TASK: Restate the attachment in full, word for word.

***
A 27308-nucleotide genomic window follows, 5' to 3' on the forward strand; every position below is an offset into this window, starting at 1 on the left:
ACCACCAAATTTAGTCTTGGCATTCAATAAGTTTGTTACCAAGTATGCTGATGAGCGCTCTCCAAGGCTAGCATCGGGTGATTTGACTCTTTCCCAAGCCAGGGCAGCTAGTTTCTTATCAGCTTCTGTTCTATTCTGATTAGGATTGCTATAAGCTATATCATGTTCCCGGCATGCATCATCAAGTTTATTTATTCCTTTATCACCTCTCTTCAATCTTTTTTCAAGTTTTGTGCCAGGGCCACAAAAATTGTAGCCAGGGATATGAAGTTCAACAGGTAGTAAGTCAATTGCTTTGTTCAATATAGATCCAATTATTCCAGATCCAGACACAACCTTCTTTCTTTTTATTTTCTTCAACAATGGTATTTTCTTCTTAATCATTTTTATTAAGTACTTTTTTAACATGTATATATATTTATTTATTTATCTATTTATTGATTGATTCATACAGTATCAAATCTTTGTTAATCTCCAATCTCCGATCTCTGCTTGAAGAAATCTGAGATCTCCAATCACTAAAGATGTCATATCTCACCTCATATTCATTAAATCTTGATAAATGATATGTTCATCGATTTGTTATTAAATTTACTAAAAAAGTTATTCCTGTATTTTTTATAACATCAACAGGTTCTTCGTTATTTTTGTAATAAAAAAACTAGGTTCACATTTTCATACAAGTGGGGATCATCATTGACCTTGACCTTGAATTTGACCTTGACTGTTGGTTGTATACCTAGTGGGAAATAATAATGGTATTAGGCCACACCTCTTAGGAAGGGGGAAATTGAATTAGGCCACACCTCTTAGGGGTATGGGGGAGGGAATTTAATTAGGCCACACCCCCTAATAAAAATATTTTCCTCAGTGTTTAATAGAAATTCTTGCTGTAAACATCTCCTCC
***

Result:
A 27308-nucleotide genomic window follows, 5' to 3' on the forward strand; every position below is an offset into this window, starting at 1 on the left:
ACCACCAAATTTAGTCTTGGCATTCAATAAGTTTGTTACCAAGTATGCTGATGAGCGCTCTCCAAGGCTAGCATCGGGTGATTTGACTCTTTCCCAAGCCAGGGCAGCTAGTTTCTTATCAGCTTCTGTTCTATTCTGATTAGGATTGCTATAAGCTATATCATGTTCCCGGCATGCATCATCAAGTTTATTTATTCCTTTATCACCTCTCTTCAATCTTTTTTCAAGTTTTGTGCCAGGGCCACAAAAATTGTAGCCAGGGATATGAAGTTCAACAGGTAGTAAGTCAATTGCTTTGTTCAATATAGATCCAATTATTCCAGATCCAGACACAACCTTCTTTCTTTTTATTTTCTTCAACAATGGTATTTTCTTCTTAATCATTTTTATTAAGTACTTTTTTAACATGTATATATATTTATTTATTTATCTATTTATTGATTGATTCATACAGTATCAAATCTTTGTTAATCTCCAATCTCCGATCTCTGCTTGAAGAAATCTGAGATCTCCAATCACTAAAGATGTCATATCTCACCTCATATTCATTAAATCTTGATAAATGATATGTTCATCGATTTGTTATTAAATTTACTAAAAAAGTTATTCCTGTATTTTTTATAACATCAACAGGTTCTTCGTTATTTTTGTAATAAAAAAACTAGGTTCACATTTTCATACAAGTGGGGATCATCATTGACCTTGACCTTGAATTTGACCTTGACTGTTGGTTGTATACCTAGTGGGAAATAATAATGGTATTAGGCCACACCTCTTAGGAAGGGGGAAATTGAATTAGGCCACACCTCTTAGGGGTATGGGGGAGGGAATTTAATTAGGCCACACCCCCTAATAAAAATATTTTCCTCAGTGTTTAATAGAAATTCTTGCTGTAAACATCTCCTCC